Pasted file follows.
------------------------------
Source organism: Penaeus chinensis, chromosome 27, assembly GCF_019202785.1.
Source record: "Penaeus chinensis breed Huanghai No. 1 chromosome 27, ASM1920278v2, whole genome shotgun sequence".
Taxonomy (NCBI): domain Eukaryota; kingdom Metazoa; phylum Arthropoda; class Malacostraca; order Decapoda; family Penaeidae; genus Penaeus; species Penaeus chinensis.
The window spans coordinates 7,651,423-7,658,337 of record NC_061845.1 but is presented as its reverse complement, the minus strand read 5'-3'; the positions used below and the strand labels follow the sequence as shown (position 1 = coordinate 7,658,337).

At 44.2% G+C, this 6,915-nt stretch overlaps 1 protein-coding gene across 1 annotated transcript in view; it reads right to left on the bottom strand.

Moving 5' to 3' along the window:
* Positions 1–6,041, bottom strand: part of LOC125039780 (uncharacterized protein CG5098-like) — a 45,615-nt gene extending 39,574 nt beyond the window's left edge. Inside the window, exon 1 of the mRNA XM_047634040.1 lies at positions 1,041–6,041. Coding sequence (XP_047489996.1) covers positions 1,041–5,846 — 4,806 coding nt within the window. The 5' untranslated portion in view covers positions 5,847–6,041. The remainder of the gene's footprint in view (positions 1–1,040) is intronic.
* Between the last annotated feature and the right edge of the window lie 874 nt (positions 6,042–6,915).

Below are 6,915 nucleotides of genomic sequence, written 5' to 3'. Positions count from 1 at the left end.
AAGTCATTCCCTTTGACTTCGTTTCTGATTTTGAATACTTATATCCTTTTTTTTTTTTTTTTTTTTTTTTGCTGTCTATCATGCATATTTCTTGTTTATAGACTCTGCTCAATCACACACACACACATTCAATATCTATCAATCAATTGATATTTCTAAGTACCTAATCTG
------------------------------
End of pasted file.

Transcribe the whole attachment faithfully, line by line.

Source organism: Penaeus chinensis, chromosome 27, assembly GCF_019202785.1.
Source record: "Penaeus chinensis breed Huanghai No. 1 chromosome 27, ASM1920278v2, whole genome shotgun sequence".
Taxonomy (NCBI): domain Eukaryota; kingdom Metazoa; phylum Arthropoda; class Malacostraca; order Decapoda; family Penaeidae; genus Penaeus; species Penaeus chinensis.
The window spans coordinates 7,651,423-7,658,337 of record NC_061845.1 but is presented as its reverse complement, the minus strand read 5'-3'; the positions used below and the strand labels follow the sequence as shown (position 1 = coordinate 7,658,337).

At 44.2% G+C, this 6,915-nt stretch overlaps 1 protein-coding gene across 1 annotated transcript in view; it reads right to left on the bottom strand.

Moving 5' to 3' along the window:
* Positions 1–6,041, bottom strand: part of LOC125039780 (uncharacterized protein CG5098-like) — a 45,615-nt gene extending 39,574 nt beyond the window's left edge. Inside the window, exon 1 of the mRNA XM_047634040.1 lies at positions 1,041–6,041. Coding sequence (XP_047489996.1) covers positions 1,041–5,846 — 4,806 coding nt within the window. The 5' untranslated portion in view covers positions 5,847–6,041. The remainder of the gene's footprint in view (positions 1–1,040) is intronic.
* Between the last annotated feature and the right edge of the window lie 874 nt (positions 6,042–6,915).

Below are 6,915 nucleotides of genomic sequence, written 5' to 3'. Positions count from 1 at the left end.
AAGTCATTCCCTTTGACTTCGTTTCTGATTTTGAATACTTATATCCTTTTTTTTTTTTTTTTTTTTTTTTGCTGTCTATCATGCATATTTCTTGTTTATAGACTCTGCTCAATCACACACACACACATTCAATATCTATCAATCAATTGATATTTCTAAGTACCTAATCTG